Maybe it was the black spider-like stamens on the red tulip, or perhaps the honey filled tips of the columbine. At eight years old there was one thing that made me happy, almost as much as kittens did, and that was flowers. I discovered iris’s that reminded me of ruffled satin slippers and lily of the valley with its fairy-like bell-shaped flowers and fragrance that still today remains a favorite. My childhood home, thanks to my grandma, was a virtual paradise of beautiful gardens. A recurrent dream of mine even now is to have a large field of flowers, filled with the flowers my grandmother grew, and in every room of my home–a vase of fresh cut flowers.
Eventually, as I grew up, I found my way to the lovely peony bushes where I hastily shook all the ants away. Only to receive a harsh scolding from my grandma about the peony needing the ants to help open its petals.
Around twenty I realized that I loved to be surrounded by beautiful things. Everywhere I’ve lived in the last twenty-five years, I’ve tried to recreate some of my grandmother’s gardens. I’ve planted many iris’s, and lily of the valley, antique roses, cosmos, and columbine. In our last home, my husband and I got cuttings from seven different lilac bushes in hopes of growing many shades of the beautiful lilac. When we left this home eleven years ago and moved temporarily into a small apartment, I found myself for the first time unable to grow a garden (space and location). I missed having flowers for our home and I surely missed the challenge of growing beautiful things. So, once a week when we’d go grocery shopping I would pick up a cheap and cheerful bouquet of flowers. And so the “habit” of having fresh flowers in our home every week was born. After about six months I noticed that deciding which bouquets to buy, preparing them for the vase, and then finding a place in our apartment that displayed them at their best, became a new interest of mine. The entire process slowly had become a part of me. I realized that studying flowers, dreaming of owning a cut flower farm, buying bouquets, and decorating with them made me happy. Flowers and gardening have become an integral part of my PTSD therapy. The challenges of gardening, believe it or not, have helped me immensely in dealing with anxiety.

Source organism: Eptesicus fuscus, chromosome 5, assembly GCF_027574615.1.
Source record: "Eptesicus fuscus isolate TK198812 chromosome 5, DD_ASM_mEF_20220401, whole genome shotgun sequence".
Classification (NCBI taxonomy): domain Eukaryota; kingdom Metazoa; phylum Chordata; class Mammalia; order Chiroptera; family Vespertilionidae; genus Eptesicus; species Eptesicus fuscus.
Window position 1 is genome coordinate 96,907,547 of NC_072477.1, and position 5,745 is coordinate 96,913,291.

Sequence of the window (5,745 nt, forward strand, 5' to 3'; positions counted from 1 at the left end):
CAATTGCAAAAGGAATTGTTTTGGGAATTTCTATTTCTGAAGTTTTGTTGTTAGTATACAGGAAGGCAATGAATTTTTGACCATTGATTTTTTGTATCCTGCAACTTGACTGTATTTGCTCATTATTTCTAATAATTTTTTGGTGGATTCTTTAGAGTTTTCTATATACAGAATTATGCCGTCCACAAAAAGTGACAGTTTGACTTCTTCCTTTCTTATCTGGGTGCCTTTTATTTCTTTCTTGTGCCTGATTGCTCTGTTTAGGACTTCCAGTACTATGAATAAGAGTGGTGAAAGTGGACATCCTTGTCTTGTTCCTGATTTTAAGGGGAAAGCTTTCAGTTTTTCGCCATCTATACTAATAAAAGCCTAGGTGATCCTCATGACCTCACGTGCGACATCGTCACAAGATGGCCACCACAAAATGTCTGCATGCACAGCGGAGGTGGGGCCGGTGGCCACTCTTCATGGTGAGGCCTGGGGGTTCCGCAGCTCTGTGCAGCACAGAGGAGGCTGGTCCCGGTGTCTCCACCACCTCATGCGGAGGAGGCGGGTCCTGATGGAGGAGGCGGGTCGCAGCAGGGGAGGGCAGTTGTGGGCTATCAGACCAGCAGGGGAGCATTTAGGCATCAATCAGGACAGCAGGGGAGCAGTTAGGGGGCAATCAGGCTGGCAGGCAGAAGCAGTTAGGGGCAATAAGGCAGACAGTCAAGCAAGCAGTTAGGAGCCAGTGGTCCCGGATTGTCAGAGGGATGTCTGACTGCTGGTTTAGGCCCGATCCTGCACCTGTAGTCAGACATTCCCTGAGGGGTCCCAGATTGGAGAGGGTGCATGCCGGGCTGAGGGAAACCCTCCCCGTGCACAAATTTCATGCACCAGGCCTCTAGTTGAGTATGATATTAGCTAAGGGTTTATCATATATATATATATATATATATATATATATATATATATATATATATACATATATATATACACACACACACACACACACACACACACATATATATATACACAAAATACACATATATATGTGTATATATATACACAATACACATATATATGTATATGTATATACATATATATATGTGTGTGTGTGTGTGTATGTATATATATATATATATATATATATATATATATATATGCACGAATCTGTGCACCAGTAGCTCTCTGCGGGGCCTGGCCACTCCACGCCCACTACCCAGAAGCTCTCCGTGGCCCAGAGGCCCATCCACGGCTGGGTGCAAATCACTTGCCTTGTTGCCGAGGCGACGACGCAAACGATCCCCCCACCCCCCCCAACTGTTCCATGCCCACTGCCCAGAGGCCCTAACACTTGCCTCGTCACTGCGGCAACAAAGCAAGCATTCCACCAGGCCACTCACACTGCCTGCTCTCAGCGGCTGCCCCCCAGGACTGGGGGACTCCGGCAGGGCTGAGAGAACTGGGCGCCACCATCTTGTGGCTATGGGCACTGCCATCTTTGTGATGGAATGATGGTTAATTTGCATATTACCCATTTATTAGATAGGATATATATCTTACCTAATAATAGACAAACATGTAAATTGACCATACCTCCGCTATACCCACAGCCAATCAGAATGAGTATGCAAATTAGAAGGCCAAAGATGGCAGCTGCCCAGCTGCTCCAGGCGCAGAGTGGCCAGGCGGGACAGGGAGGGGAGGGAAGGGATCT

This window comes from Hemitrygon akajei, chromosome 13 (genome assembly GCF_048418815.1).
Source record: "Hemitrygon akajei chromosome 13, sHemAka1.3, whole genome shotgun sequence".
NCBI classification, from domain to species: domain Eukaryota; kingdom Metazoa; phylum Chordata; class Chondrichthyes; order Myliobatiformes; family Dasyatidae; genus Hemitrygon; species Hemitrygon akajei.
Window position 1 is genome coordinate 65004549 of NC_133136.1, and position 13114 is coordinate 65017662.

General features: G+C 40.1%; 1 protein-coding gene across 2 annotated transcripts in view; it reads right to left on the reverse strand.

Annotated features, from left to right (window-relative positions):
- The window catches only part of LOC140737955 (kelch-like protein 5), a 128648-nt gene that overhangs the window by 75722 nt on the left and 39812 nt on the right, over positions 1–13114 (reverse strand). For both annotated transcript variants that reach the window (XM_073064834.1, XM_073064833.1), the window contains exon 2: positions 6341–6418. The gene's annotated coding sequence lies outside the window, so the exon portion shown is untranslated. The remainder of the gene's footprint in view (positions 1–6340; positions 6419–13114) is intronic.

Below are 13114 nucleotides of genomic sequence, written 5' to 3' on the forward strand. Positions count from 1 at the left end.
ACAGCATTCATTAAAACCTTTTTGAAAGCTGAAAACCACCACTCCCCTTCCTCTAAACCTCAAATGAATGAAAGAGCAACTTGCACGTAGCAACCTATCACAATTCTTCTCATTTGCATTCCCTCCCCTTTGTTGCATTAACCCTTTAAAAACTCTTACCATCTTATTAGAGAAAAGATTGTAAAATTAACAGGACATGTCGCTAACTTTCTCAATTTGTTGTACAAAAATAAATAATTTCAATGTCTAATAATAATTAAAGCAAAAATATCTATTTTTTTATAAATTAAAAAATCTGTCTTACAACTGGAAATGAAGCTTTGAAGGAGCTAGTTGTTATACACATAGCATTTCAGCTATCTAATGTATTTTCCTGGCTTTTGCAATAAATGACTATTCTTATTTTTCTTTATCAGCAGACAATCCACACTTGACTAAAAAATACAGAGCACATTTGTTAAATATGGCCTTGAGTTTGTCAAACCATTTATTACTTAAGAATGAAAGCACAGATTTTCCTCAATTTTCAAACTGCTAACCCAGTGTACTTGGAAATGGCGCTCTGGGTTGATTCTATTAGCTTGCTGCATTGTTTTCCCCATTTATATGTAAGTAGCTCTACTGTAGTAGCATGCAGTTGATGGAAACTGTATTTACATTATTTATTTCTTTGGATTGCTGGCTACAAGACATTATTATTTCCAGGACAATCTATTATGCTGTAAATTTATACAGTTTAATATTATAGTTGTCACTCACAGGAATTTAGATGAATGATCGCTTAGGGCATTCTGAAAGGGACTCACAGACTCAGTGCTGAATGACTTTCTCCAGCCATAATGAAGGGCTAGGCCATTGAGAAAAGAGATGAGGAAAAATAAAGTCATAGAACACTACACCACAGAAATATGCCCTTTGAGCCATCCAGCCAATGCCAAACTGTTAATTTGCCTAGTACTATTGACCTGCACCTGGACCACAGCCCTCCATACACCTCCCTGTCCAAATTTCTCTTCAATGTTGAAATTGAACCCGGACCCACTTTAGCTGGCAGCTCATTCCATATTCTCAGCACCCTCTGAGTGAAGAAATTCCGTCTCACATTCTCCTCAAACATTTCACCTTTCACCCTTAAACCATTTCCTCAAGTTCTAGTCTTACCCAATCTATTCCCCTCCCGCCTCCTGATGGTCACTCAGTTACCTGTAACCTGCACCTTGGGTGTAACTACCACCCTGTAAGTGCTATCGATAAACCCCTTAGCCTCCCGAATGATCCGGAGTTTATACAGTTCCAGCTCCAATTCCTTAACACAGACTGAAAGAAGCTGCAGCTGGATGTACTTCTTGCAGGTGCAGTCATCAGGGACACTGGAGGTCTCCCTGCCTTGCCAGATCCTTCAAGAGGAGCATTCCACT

My container garden this year–where my focus is to grow tomatoes to perfection! Along with the tomatoes, I am currently growing Spanish lavender, French lavender, a lime coleus, red geraniums, prairie grass, a fuschia, hens and chicks, and rosemary.
Another project I’ve taken on in the past ten years has been traveling to, photographing, and identifying meadow/prairie flowers. Doing this has really been a past time of mine for more than thirty years, but just recently I have begun to photograph my finds. My husband and I routinely visit a nature refuge that has many wildflower meadows. I’m able to find and photograph many native flowers and plants like the wild blue lupine, wild yellow asters, coreopsis, and the wild rose.
As for ever having a cut flower farm–well, maybe someday. Until then I live vicariously through Erin Benzakein of Floret Farms (WA), Farmgirl Flowers CA), Sunborn Gardens in Mt. Horeb WI (local to me) and Cathy in Iowa–also known as Miss Effie @Miss Effie’s Diary.
I’ll leave you with a favorite poem of mine–
Robert Frost- Flower Gathering